Close-up Of Hearing Aid On Person Palm

The American Academy of Otolaryngology – Head and Neck Surgery Foundation (AAO-HNSF) this week published updated guidelines on age-related hearing loss. Among the guidelines: Everyone 50 and up should receive screenings for hearing loss.

The guidelines, which were published Tuesday in Otolaryngology–Head and Neck Surgery,  specifically address detection and treatment for age-related hearing loss (ARHL) in people who are 50 and older. Globally, the problem affects 466 million people.

“Age-related hearing loss is underdiagnosed and undertreated despite being the most common sensory deficit in the aging population,” Betty S. Tsai Do, MD, the Development Group chair, said in a statement. “With almost 50% of the population over 75 reporting hearing loss, having a clinical practice guideline allows all clinicians to provide better health care to those with hearing loss based on research and best practices. Not only does this CPG provide screening recommendations and management of the hearing loss, it also educates clinicians and care partners how to communicate with those suffering from hearing loss.”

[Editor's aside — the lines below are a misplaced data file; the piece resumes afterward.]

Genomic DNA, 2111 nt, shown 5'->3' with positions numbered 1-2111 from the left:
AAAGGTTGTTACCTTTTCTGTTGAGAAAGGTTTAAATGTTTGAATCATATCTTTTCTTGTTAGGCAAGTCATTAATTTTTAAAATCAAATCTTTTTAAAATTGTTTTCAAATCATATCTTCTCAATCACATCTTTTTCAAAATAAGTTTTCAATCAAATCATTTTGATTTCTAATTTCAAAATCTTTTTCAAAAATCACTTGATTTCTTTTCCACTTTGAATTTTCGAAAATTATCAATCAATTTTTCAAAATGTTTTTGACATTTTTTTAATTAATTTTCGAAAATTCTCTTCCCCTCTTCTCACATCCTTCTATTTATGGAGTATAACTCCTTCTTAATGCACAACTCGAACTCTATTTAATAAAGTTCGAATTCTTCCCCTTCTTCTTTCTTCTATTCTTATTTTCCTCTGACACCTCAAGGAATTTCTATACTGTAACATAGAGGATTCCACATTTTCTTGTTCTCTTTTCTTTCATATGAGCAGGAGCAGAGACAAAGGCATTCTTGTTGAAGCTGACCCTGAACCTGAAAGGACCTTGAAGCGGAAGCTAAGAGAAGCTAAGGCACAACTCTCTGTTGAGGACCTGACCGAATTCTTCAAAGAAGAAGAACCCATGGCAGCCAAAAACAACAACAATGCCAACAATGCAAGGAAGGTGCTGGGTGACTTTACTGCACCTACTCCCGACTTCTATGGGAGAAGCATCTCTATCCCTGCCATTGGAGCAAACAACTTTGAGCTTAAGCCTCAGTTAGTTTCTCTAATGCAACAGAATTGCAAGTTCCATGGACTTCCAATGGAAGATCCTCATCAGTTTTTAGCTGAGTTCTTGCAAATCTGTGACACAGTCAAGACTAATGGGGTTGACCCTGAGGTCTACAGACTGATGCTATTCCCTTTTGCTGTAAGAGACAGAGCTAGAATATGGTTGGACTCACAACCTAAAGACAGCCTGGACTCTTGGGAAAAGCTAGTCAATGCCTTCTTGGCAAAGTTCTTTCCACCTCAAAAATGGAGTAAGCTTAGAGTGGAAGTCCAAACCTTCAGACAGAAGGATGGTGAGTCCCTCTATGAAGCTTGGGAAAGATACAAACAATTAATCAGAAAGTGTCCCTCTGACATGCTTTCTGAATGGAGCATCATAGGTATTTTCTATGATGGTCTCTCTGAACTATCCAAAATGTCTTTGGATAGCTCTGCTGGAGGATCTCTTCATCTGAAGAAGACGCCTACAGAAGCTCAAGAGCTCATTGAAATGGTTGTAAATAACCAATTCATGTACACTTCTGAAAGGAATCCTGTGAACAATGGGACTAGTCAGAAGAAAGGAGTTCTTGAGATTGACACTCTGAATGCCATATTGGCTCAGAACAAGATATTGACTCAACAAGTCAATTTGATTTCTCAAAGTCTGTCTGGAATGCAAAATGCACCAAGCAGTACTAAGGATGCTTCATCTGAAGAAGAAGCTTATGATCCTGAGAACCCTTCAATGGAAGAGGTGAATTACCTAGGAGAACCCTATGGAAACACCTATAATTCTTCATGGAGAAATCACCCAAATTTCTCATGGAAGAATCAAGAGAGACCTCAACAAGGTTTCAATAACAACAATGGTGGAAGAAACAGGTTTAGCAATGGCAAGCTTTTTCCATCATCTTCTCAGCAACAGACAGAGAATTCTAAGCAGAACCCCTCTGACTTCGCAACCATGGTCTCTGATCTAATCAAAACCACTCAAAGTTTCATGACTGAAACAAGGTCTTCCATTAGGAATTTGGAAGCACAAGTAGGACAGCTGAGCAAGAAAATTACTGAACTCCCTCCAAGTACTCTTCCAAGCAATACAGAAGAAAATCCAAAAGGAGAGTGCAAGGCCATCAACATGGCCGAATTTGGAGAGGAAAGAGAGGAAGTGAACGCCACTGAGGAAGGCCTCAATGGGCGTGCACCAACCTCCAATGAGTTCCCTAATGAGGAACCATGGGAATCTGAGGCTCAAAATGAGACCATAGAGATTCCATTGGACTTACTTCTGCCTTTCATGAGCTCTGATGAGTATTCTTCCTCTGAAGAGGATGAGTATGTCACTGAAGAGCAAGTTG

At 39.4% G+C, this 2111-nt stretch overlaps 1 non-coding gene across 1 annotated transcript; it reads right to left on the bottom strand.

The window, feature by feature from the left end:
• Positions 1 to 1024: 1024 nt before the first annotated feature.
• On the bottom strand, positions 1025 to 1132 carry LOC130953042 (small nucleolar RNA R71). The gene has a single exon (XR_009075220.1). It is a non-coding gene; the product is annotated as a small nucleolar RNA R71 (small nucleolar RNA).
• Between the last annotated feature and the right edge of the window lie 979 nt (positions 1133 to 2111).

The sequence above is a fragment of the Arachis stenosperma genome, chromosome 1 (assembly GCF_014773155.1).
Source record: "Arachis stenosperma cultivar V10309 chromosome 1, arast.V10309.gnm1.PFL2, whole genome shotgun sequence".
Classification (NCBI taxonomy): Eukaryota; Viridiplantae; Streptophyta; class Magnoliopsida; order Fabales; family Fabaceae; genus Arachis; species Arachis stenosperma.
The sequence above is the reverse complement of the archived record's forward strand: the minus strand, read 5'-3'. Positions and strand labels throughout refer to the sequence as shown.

ARHL is the most common sensory disorder in older adults. In fact, 1 in 3 adults between the ages of 65 to 74 deals with it. The hearing loss develops gradually, affecting both ears similarly. Genetic and environmental factors can cause it. ARHL is linked to dementia, falls, cardiovascular disease and depression. 

The guidelines include 11 key action statements aimed at identifying those at risk and treating it. Besides screenings for those 50 and older, the guidelines include recommending an audiogram if the screening indicates possible hearing loss, as well as ear exams and referrals for more complications. Clinicians should also look at sociodemographic factors that influence access to care, the report stated. Clinicians should evaluate people with known hearing loss or those with reported concerns every three years, the report said.